History of Debt Limit and Why It Matters

The debt ceiling, or debt limit, is the maximum amount of money that the federal government can borrow to meet its existing legal obligations. In 1917, the debt ceiling was created by Congress via the Second Liberty Bond Act. Prior to the creation of the debt ceiling, there were parliamentary limitations on the amount of debt that the government could issue. 

Except for about a year during 1835–1836, the United States has continuously had a fluctuating public debt. The national debt has increased under every presidential administration since Herbert Hoover. The United States has raised its debt ceiling at least 90 times in the 20th century. It has never been reduced. Since 1962 until 2011, the debt ceiling was raised 74 times, including 18 times under former President Ronald Reagan, eight times under former President Bill Clinton, seven times under former President George W. Bush, and five times under former President Barack Obama. From 2001, Congress has raised the debt ceiling 14 times from 2001 to 2016. The debt ceiling was raised roughly a total of $5.4 billion during President George W. Bush’s tenure, and it was raised roughly a total of $6.5 during President Obama’s tenure.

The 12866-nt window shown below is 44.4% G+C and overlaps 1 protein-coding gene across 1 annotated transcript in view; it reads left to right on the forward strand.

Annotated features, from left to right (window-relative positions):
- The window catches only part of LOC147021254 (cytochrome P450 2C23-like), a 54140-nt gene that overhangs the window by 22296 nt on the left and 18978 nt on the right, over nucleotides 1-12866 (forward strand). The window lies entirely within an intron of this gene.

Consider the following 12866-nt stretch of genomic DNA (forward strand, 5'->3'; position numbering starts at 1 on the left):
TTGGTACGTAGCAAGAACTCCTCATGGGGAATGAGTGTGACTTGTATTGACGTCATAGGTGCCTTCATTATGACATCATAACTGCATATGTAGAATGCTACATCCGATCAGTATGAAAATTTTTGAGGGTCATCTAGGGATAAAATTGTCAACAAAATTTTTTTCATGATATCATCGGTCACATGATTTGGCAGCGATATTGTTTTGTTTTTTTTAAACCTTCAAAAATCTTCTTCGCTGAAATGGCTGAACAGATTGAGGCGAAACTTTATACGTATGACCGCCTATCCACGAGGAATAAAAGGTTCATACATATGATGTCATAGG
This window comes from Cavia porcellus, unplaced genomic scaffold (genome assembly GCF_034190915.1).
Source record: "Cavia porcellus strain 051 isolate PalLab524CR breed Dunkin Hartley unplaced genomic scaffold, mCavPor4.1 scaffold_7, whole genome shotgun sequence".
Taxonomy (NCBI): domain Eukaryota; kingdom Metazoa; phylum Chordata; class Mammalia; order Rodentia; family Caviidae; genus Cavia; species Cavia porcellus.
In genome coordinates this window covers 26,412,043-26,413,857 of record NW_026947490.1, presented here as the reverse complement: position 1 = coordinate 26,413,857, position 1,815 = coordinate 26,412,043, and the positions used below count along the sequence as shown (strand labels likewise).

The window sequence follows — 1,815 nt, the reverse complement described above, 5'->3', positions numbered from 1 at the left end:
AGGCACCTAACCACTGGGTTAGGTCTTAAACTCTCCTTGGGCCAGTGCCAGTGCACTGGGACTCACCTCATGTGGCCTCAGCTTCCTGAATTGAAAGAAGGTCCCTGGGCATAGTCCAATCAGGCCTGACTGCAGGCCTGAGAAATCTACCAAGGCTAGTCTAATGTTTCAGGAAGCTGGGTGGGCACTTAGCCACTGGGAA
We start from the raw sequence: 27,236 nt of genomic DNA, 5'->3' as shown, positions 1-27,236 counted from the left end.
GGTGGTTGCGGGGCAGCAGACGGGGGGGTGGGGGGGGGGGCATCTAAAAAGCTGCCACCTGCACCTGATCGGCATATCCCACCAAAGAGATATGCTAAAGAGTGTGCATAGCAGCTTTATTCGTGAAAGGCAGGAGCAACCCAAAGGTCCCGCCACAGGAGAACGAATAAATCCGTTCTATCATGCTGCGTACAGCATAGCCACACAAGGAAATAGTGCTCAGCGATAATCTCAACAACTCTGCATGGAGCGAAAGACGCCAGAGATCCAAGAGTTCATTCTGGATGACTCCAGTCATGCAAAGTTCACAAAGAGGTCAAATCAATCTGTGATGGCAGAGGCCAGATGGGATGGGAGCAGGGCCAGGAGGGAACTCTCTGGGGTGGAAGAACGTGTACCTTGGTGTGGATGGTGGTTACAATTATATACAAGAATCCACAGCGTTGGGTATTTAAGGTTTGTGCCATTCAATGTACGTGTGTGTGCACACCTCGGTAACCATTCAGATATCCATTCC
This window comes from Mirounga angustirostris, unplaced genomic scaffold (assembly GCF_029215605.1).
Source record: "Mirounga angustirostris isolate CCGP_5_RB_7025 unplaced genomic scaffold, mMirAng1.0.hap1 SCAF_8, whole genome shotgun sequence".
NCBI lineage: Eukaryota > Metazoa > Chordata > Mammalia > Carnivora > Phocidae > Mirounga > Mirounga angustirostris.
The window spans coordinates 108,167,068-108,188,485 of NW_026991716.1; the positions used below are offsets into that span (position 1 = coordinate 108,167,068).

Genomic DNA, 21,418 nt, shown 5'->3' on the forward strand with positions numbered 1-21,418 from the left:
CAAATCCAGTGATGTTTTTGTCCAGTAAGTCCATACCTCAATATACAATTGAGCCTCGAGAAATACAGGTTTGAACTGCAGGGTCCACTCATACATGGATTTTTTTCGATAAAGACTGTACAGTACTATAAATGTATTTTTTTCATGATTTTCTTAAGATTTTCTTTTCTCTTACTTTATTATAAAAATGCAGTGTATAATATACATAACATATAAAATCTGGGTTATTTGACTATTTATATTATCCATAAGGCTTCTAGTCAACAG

If government hits the debt ceiling and exhausts all other options, it can no longer borrow. Since the government runs an annual deficit, it will run out of money soon after it hits the limit and temporarily default on obligations. If the Treasury Department is not able to borrow additional money, the United States could default on outstanding loans and its credit rating may be downgraded by credit rating groups. A default would negatively impact the U.S. economy and international financial markets.

Current State of Play

The Bipartisan Budget Act of 2019 suspended the ceiling until July 31, 2021. The debt limit was set at $22.0 trillion when Congress passed the bill. Since the lapse, the debt limit has thus been reset to its previous ceiling, plus the amount it borrowed since the ceiling was suspended, which was $6.5 trillion as of June 30, 2021. On August 1, 2021, the debt limit was set at roughly $28.5 trillion. 

Democrats have been hoping to have Republicans to join them in approving a long-term debt ceiling. However, Republicans have resisted and continued to insist Democrats could do it on their own through budget reconciliation. Democrats maintained they did not have time to do so before the October 18th deadline. 

So late this week, Democrats accepted an offer from Senator McConnell to increase the debt limit through early December. Following Senate passage, a House vote is expected early next week. McConnell argues this will give Democrats the time they say is needed to increase it via reconciliation. Democrats say McConnell fold and insist they still won’t take this employ reconciliation. Another showdown looms in December – just as the short-term government funding extension is also set to expire.